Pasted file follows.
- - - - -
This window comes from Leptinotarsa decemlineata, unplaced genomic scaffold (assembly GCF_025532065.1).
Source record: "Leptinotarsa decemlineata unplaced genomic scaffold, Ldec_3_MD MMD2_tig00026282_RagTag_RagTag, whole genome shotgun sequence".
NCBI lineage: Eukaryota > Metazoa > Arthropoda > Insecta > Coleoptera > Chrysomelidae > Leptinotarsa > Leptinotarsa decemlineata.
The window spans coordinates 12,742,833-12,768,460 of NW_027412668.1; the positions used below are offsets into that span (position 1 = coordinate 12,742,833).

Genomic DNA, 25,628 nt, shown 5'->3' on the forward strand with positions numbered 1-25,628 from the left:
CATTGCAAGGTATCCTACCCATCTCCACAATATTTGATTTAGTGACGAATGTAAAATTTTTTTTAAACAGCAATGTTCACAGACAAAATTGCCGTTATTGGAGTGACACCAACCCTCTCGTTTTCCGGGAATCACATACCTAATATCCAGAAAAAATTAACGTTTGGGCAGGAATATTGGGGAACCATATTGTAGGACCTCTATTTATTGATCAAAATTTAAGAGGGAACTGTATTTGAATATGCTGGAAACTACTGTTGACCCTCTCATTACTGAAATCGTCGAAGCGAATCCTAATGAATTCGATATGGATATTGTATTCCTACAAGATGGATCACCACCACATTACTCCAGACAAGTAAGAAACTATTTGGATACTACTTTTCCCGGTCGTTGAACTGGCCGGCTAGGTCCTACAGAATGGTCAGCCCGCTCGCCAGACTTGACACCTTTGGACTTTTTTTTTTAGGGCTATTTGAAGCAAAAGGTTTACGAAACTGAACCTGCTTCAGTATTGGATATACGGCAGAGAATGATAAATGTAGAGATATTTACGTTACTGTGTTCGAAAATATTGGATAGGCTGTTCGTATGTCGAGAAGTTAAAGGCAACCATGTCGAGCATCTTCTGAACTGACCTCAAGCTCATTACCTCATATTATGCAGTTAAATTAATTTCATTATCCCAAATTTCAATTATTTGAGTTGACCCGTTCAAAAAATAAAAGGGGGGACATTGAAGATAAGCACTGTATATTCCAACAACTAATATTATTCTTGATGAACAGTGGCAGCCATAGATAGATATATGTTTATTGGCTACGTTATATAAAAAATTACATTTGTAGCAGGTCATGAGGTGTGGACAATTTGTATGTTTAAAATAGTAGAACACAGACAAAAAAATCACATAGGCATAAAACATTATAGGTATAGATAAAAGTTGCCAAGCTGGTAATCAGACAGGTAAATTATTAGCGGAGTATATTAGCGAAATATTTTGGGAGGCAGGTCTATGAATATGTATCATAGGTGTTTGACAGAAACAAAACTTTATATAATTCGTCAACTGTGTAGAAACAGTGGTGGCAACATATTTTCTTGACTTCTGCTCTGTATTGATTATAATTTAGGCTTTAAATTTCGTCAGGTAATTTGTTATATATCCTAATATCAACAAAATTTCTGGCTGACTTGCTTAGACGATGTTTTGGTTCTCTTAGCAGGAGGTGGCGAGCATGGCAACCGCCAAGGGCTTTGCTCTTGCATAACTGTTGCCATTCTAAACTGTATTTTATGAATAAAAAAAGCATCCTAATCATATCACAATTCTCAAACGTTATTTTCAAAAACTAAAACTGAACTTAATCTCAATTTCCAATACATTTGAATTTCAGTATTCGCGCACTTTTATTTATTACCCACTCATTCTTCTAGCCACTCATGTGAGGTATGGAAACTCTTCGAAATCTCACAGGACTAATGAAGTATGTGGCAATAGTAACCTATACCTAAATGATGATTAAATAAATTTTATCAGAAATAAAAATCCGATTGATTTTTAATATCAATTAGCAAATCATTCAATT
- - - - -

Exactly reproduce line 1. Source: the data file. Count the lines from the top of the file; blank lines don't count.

This window comes from Leptinotarsa decemlineata, unplaced genomic scaffold (assembly GCF_025532065.1).